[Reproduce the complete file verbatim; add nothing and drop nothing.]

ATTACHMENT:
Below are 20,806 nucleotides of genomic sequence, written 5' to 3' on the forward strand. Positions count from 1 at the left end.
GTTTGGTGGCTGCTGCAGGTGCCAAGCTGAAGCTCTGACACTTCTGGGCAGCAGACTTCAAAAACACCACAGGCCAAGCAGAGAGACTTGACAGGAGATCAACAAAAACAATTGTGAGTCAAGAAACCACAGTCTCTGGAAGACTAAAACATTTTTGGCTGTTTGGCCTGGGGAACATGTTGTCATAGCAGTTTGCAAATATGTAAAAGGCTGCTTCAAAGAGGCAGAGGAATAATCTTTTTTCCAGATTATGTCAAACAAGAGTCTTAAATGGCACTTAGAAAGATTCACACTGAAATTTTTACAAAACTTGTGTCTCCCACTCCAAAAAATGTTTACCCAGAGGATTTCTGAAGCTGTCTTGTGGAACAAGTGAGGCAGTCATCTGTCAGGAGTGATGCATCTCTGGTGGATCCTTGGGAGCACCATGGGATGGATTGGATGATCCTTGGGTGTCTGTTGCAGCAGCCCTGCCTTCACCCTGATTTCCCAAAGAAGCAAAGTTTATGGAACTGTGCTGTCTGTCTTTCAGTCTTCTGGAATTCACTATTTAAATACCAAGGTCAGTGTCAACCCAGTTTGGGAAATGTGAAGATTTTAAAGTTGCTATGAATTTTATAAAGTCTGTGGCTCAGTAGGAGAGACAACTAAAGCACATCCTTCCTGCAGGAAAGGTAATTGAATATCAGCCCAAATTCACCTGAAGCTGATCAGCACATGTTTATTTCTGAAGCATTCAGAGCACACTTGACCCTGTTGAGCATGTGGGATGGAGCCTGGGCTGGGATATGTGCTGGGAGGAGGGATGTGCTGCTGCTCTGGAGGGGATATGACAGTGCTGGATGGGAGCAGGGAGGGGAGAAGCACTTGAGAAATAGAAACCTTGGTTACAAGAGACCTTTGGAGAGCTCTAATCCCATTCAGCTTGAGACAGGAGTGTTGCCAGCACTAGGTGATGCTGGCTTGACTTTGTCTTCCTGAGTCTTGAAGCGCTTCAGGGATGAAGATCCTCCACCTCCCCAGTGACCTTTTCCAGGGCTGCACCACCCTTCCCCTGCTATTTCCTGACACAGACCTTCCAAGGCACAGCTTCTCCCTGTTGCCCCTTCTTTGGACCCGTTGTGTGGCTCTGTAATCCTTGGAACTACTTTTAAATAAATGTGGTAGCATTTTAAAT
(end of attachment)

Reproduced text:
Below are 20,806 nucleotides of genomic sequence, written 5' to 3' on the forward strand. Positions count from 1 at the left end.
GTTTGGTGGCTGCTGCAGGTGCCAAGCTGAAGCTCTGACACTTCTGGGCAGCAGACTTCAAAAACACCACAGGCCAAGCAGAGAGACTTGACAGGAGATCAACAAAAACAATTGTGAGTCAAGAAACCACAGTCTCTGGAAGACTAAAACATTTTTGGCTGTTTGGCCTGGGGAACATGTTGTCATAGCAGTTTGCAAATATGTAAAAGGCTGCTTCAAAGAGGCAGAGGAATAATCTTTTTTCCAGATTATGTCAAACAAGAGTCTTAAATGGCACTTAGAAAGATTCACACTGAAATTTTTACAAAACTTGTGTCTCCCACTCCAAAAAATGTTTACCCAGAGGATTTCTGAAGCTGTCTTGTGGAACAAGTGAGGCAGTCATCTGTCAGGAGTGATGCATCTCTGGTGGATCCTTGGGAGCACCATGGGATGGATTGGATGATCCTTGGGTGTCTGTTGCAGCAGCCCTGCCTTCACCCTGATTTCCCAAAGAAGCAAAGTTTATGGAACTGTGCTGTCTGTCTTTCAGTCTTCTGGAATTCACTATTTAAATACCAAGGTCAGTGTCAACCCAGTTTGGGAAATGTGAAGATTTTAAAGTTGCTATGAATTTTATAAAGTCTGTGGCTCAGTAGGAGAGACAACTAAAGCACATCCTTCCTGCAGGAAAGGTAATTGAATATCAGCCCAAATTCACCTGAAGCTGATCAGCACATGTTTATTTCTGAAGCATTCAGAGCACACTTGACCCTGTTGAGCATGTGGGATGGAGCCTGGGCTGGGATATGTGCTGGGAGGAGGGATGTGCTGCTGCTCTGGAGGGGATATGACAGTGCTGGATGGGAGCAGGGAGGGGAGAAGCACTTGAGAAATAGAAACCTTGGTTACAAGAGACCTTTGGAGAGCTCTAATCCCATTCAGCTTGAGACAGGAGTGTTGCCAGCACTAGGTGATGCTGGCTTGACTTTGTCTTCCTGAGTCTTGAAGCGCTTCAGGGATGAAGATCCTCCACCTCCCCAGTGACCTTTTCCAGGGCTGCACCACCCTTCCCCTGCTATTTCCTGACACAGACCTTCCAAGGCACAGCTTCTCCCTGTTGCCCCTTCTTTGGACCCGTTGTGTGGCTCTGTAATCCTTGGAACTACTTTTAAATAAATGTGGTAGCATTTTAAAT